No matter how you spell it, whiskey is a treat
The nice thing about whiskey is you can enjoy it in complete ignorance. So, feel free to skip the next thousand words or so, pop down to the liquor store, buy a bottle at about standing eye level, pour two fingers’ width in a glass with very good ice or on its own, and have a great night. Thank you for coming to my TED Talk.
George Bernard Shaw called it liquid sunshine. Its effect is simple, heady bliss. But there is confusion as to what qualifies as whiskey and the differences between various styles. People ask the difference between whiskey and bourbon, whether Jack Daniel’s is its own thing, and what Scotch is and why it only comes up with their snooty friends.
To answer these questions, we’ll strip away some of the amber aura and most of the machismo surrounding this venerated beverage. It’s going to get nerdy in here. And while this master class won’t make your whiskey taste better, it will help you understand what you’re drinking and how to order something you actually like.
Let’s start here: whiskey is to bourbon, rye, Irish whiskey, Scotch whiskey, etc. as wine is to pinot noir, cabernet, sauvignon blanc, etc. So, while it’s fine to order a whiskey, you’re giving your bartender dealer’s choice on what they pour. Knowing some key differences will help you narrow your field of play and probably give you a better shot at getting a better shot.
At its heart, whiskey starts with grains, soaked in hot water—this is called mash. The hot water extracts sugars from the grain, which can later be fermented to create alcohol. The type of whiskey, and the qualifications that get tacked on, come primarily from the type (or types) of different grains used in this step. So, we’ve got fermenting grain sludge in an oak barrel. A humble beginning, agreed. But from here on, things get interesting, and it’s where we start seeing the different types of whiskey distinguish themselves.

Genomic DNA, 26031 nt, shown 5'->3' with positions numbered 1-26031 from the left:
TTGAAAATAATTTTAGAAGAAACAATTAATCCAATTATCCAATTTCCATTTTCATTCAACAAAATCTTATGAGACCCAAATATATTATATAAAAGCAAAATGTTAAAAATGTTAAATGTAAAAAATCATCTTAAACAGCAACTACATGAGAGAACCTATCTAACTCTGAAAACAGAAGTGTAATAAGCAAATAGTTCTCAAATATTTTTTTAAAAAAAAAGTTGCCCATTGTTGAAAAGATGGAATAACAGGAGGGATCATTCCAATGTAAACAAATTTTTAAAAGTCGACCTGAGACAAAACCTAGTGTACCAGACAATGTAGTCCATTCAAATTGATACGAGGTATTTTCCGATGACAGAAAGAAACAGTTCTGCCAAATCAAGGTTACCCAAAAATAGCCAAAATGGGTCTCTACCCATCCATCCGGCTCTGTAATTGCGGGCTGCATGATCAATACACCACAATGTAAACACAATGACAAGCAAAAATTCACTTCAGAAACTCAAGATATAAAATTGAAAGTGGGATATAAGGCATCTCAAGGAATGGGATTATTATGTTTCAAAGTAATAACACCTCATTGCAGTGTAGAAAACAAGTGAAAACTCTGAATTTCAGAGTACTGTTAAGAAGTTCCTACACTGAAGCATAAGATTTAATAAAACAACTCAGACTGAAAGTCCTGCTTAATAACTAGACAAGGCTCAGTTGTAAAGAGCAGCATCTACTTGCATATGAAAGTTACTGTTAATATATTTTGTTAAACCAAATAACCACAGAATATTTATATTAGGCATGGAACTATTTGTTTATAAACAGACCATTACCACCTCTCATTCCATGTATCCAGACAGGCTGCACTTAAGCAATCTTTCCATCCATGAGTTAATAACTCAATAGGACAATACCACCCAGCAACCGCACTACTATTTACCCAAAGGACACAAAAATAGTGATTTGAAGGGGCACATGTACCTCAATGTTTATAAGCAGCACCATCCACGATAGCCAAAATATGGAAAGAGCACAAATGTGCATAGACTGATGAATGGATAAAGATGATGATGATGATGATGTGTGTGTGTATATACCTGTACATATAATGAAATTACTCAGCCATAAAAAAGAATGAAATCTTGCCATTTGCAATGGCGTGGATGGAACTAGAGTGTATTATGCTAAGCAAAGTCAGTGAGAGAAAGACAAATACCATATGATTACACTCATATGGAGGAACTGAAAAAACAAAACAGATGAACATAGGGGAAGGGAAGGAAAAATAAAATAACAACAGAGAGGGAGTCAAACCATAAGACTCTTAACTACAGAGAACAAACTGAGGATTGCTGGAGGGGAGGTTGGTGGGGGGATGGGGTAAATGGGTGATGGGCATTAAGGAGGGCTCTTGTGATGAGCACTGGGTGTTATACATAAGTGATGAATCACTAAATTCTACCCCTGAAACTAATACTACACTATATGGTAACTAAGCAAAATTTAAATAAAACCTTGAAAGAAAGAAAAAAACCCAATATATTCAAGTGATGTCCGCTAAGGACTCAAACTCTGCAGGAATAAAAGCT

Bourbon, by US law, has to be made in the United States with at least fifty-one percent corn mash, aged in new charred oak barrels. It also has to be at least eighty proof, but not more than 160 proof. To be considered straight bourbon, it must be aged for at least two years—other bourbons are aged for as little as three months. Straight bourbon also can’t contain any added colors, flavors, or other spirits. Blended bourbon, on the other hand, can contain all of that, as long as it’s at least fifty-one percent straight bourbon. Are you writing this down? You should probably be writing this down.
Bourbon was probably either named for Bourbon County, Kentucky, (where some say a Baptist preacher/American hero first made the stuff) or Bourbon Street in New Orleans: the whiskey shipped down the Mississippi boomed in NOLA as an alternative to French cognac.
The main flavor profile here includes sweetness and smoke. Sweet from corn (the most sugary whiskey ingredient), and smokiness from the charred oak barrels.
This is Jack Daniel’s, and, to be honest, it’s basically bourbon. That sentence alone could convince the South to rise again, but we’ll risk it because it’s true. Corn + oak + America = bourbon. Yes, there’s an extra step for Tennessee whiskey called the Lincoln County Process that filters everything through charcoal, and yes it’s great marketing but for the layman, this is gonna taste a lot like bourbon. Because, *ahem* once again, that’s what it is.
American rye whiskey